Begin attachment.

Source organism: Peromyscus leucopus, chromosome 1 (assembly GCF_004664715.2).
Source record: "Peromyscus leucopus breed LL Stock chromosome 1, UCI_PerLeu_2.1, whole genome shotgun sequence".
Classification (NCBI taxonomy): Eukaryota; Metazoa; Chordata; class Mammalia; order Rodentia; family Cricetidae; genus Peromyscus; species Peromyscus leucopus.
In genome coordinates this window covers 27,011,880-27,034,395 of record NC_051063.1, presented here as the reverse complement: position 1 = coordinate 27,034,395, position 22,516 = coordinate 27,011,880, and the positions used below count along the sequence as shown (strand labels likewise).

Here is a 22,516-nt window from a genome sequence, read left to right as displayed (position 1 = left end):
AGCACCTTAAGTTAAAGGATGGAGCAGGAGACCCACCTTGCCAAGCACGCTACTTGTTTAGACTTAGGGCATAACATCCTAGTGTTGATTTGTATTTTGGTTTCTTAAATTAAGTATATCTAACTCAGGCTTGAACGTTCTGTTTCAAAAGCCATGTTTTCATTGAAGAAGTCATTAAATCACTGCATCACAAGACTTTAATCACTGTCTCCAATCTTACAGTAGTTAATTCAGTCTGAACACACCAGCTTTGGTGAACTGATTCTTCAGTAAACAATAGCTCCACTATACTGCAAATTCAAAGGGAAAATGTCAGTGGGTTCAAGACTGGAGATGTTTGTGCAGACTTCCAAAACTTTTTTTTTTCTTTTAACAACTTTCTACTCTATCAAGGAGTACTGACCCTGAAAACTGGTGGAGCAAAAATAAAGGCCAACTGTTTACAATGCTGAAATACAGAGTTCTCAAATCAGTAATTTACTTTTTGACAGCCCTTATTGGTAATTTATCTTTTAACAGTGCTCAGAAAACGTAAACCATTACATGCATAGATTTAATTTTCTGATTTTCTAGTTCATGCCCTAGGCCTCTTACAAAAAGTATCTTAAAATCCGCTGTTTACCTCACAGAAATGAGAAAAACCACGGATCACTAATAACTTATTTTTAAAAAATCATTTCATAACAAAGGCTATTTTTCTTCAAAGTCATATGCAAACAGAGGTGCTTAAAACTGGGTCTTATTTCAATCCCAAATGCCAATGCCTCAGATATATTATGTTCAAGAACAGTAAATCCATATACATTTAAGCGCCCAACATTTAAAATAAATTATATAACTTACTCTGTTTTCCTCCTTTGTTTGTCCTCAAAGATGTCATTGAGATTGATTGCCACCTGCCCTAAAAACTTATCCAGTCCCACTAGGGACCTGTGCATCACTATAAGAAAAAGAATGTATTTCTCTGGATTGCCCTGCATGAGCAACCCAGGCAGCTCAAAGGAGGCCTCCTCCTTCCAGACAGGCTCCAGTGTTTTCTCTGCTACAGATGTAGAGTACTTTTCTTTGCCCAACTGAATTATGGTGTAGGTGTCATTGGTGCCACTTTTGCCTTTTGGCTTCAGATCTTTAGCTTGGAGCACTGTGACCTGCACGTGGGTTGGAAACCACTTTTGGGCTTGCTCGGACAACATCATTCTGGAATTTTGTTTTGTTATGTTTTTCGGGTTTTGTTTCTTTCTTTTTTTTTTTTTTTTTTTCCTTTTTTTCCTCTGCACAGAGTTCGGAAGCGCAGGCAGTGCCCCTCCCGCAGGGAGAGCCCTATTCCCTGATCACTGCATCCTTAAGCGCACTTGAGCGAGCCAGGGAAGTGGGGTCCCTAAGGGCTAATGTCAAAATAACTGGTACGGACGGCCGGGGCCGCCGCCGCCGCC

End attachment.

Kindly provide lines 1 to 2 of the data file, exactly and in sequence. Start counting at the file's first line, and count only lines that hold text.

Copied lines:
Source organism: Peromyscus leucopus, chromosome 1 (assembly GCF_004664715.2).
Source record: "Peromyscus leucopus breed LL Stock chromosome 1, UCI_PerLeu_2.1, whole genome shotgun sequence".